THE ART THIEF
Paris In the basement vault of the Malevich Society, curator Genevieve Delacloche is shocked to discover that one of its greatest treasures has vanished.
London The National Gallery’s newest acquisition is stolen just hours after it was purchased for £6.3 million.
As three separate investigations get underway, Inspector Jean-Jacques Bizot in Paris and Harry Wickenden of Scotland Yard begin to suspect that what at first appears a spate of random thefts is nothing of the kind.
Pursuing a dizzying trail of false leads, bizarre clues and double-crosses across Europe, the detectives’ only chance of uncovering the truth is to band together to outwit an ingenious criminal mastermind with his own mysterious agenda.
Noah Charney holds a Masters degrees in art history from The Courtauld Institute and University of Cambridge and a PhD from The University of Ljubljana. He is Adjunct Professor of Art History at the American University of Rome, a Visiting Lecturer for Brown University abroad programs, and is the founder of ARCA, the Association for Research into Crimes against Art, a non-profit research group on issues in art crime
His work in the field of art crime has been praised in numerous forums and he has appeared on radio and television as a presenter and guest expert. He is in constant demand as a lecturer, has given popular TEDx talks, was a finalist for the main TED event, and teaches a Guardian Masterclass called “How to Write About Art.”
Noah is the author of many academic and popular articles, contributing regularly to several publications. He is the editor of an academic essay collection entitled Art & Crime: Exploring the Dark Side of the Art World and is author of several critically-acclaimed works of non-fiction.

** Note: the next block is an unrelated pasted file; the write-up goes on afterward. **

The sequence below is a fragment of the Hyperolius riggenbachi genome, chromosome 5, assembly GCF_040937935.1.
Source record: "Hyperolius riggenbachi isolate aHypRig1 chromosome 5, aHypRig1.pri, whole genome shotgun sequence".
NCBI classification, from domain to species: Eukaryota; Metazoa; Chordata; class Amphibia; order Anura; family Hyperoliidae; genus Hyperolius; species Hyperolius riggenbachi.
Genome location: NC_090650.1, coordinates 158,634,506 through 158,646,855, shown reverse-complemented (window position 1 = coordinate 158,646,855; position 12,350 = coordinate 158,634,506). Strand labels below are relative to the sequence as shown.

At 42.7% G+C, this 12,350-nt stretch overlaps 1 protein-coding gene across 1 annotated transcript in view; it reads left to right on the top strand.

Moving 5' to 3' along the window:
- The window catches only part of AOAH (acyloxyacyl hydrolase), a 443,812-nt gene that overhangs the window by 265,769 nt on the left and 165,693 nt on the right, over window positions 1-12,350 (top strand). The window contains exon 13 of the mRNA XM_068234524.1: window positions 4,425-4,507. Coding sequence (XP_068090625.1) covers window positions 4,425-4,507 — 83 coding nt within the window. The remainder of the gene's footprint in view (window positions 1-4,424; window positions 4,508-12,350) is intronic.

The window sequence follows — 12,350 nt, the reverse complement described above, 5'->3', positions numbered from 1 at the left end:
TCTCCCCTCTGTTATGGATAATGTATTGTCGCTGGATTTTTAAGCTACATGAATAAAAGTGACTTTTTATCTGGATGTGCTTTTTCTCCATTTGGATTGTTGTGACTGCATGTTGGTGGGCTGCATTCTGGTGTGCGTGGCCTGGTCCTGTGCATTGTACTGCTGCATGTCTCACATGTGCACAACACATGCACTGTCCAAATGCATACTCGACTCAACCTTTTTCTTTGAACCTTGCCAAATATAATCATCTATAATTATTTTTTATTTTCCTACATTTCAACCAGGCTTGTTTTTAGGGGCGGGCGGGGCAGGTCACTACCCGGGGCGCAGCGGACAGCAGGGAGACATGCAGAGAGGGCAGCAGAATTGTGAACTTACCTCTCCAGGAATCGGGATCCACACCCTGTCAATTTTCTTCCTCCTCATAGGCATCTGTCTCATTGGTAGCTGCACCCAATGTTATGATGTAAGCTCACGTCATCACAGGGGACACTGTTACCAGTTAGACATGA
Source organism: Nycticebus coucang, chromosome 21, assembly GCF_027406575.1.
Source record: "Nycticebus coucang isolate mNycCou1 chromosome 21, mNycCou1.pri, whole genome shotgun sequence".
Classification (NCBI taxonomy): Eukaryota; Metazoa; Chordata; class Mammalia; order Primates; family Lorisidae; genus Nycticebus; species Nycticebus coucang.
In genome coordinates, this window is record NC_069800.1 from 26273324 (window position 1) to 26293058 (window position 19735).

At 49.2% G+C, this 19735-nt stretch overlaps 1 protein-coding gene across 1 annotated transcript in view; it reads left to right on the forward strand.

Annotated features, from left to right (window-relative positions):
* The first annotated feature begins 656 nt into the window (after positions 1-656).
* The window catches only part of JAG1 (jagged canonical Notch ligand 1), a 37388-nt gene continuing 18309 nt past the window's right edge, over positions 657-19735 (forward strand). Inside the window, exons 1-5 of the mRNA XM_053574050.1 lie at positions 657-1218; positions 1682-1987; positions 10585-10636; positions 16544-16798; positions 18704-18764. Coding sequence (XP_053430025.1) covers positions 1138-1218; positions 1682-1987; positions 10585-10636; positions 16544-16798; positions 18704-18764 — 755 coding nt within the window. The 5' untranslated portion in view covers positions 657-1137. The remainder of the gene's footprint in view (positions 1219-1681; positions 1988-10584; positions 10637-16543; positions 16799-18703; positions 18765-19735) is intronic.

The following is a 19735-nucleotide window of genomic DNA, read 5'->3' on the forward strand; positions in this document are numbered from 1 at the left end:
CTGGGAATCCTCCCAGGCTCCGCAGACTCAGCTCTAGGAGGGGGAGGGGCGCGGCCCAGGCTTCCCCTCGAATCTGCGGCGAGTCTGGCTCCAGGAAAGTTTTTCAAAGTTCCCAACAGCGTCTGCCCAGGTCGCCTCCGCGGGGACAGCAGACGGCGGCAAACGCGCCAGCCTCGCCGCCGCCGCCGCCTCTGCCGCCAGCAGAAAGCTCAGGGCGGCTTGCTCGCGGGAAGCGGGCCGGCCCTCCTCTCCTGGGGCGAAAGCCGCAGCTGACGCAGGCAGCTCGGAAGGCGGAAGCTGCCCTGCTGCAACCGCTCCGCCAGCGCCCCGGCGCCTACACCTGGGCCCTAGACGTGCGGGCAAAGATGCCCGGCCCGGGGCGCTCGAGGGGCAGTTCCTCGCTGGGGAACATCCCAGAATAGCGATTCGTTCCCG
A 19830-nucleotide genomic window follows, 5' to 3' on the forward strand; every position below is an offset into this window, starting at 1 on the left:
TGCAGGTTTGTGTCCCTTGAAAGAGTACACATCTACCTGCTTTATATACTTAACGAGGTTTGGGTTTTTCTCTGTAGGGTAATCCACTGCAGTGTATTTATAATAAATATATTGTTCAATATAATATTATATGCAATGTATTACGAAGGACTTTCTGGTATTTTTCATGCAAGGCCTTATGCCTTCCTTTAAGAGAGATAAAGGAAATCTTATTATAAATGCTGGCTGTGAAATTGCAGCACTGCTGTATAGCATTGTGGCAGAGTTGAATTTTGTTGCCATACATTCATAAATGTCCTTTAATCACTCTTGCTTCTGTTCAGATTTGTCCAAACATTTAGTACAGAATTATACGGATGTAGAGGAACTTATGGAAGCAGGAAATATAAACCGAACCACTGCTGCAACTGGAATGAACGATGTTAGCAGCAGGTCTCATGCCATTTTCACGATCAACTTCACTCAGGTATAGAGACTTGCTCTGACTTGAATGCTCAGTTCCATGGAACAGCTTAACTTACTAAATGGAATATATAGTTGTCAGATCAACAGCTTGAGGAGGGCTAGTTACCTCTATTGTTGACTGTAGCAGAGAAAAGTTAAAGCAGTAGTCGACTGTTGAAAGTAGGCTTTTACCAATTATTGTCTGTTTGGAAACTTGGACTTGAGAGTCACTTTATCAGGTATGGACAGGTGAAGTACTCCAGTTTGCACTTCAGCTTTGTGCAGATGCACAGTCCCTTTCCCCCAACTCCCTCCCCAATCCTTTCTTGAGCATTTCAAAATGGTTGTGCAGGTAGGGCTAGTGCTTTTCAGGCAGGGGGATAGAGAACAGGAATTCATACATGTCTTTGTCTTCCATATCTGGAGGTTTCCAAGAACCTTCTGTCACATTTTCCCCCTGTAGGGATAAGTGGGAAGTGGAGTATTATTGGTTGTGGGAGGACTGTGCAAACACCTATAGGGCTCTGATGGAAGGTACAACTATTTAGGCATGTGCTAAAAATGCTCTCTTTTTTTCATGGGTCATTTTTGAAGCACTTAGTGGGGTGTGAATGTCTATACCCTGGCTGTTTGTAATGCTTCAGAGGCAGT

The Art Thief is his debut novel.
He lives in Italy and Slovenia, and lectures internationally in the subjects of art history and art crime.
Catch up with all Noah’s latest news on his website
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“Rejection has nothing to do with the quality of your work. If you believe in your product, it’s just a matter of time before someone publishes it. My trick was this: send out ten letters to agents or publishers. Each time you receive a rejection, send out another three. Repeat until you’ve achieved what you desire”
WORDS FROM THE BOOK
“The best thieves are honest and professional, never mistreating unless mistreated, cautious but never rude. High class thieves are self-righteous, recognize their own value and the value of trust, even in crime”
“Look deeper. Observation Harry. We can make a conscious choice to see, not just to look at. Passive versus active viewing. Observation and logical deduction, the two tools that everyone has, and no-one uses”
“Great suspense and attention to detail, although some genre confusion”
Well! where to start with this review ? …
I guess this is one of the best examples I have come across, of why book reviewing can be such a subjective process and so personal to the reviewer.
‘The Art Thief’ has received some very mixed reviews, not all of which have been objective, or even particularly pleasant to read, if you were author, Noah Charney. Nonetheless, if they are comments which indicate the true feelings and thoughts of their authors, then they should be respected and considered.
Personally, I did have one or two reservations about the book … Namely that the paperback edition I read from, had print so small that I almost needed a magnifying glass to see it, consequently it seemed to take forever to read and was not quite as absorbing as it might have otherwise been … Also, at one point, just a few pages in, I felt so bogged down by art terminology and description, that I did wonder if I would be able to finish reading, if the remainder of the story was written in the same vein …